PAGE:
Growing up in Mississippi, Beverly’s earliest influences came from the gritty Delta bluesmen of the early and mid-20th century. As it did for so many before him, the blues led the young guitarist into the raucous world of early rock and roll, which soon blossomed into a love for the psychedelia of the 60’s and the glam of the 70’s. Beverly would go on to spend time living in Charleston and New York City, but he was rarely home due to a relentless touring schedule both with his own projects and as a hired gun for the Danish indie pop band Oh Land. In 2016, Beverly relocated to Nashville, where he quickly found himself pushing back against the sometimes-overwhelming sense of musical homogeny that seemed to saturate the city.

“There was all this folk and country and roots music going on, which I’m of course a big fan of, but I wanted to do something different,” Beverly explains. “I liked the idea of something more rooted in rock and roll, something that had a throwback vibe but also felt ultramodern, like an old science fiction movie’s vision of the future.”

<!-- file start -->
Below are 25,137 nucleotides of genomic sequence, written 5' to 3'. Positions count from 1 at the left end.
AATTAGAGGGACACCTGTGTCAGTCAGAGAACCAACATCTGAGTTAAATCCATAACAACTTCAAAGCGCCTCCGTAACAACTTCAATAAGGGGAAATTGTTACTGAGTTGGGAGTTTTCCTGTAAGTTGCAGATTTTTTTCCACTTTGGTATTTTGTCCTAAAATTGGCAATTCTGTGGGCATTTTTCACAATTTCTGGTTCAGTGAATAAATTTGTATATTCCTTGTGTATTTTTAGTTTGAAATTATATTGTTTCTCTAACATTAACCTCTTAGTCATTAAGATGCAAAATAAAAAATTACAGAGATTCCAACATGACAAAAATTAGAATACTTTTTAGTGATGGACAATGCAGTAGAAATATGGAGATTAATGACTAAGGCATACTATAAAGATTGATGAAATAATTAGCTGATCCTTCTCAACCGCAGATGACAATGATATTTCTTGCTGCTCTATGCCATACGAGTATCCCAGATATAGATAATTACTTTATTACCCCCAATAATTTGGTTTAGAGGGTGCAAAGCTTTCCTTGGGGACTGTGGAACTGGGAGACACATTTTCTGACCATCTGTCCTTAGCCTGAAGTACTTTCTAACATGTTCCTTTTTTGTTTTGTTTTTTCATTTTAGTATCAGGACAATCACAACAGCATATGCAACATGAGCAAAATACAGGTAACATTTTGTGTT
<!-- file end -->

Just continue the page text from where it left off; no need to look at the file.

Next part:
With Shovels & Rope’s Michael Trent at the helm, Beverly began chasing down a swampy sound that mixed Elvis Presley swagger with eerie bayou blues, recording under the name Indianola as a nod to his Deep South roots. The resulting EP, ‘Zero,’ was a critical hit, with Paste hailing the music as “wise beyond its years” and the Charleston City Paper praising its “rock ‘n’ roll fervor.” Beverly was named a 2016 Southwest Airlines Artist On The Rise, and the collection earned him festival performances from Luck Reunion to Wildwood Revival alongside dates with Josh Ritter, Butch Walker, Langhorne Slim, Matthew Logan Vasquez, Nicole Atkins, and more. The following year, Indianola appeared as a special guest on Shovels & Rope’s ‘Busted Jukebox Volume 2,’ collaborating on a reimagining of The Hollies’ “The Air That I Breathe” that prompted the husband-and-wife duo to describe Beverly as “one of the finest singers and writers out there today” in an interview with Entertainment Weekly.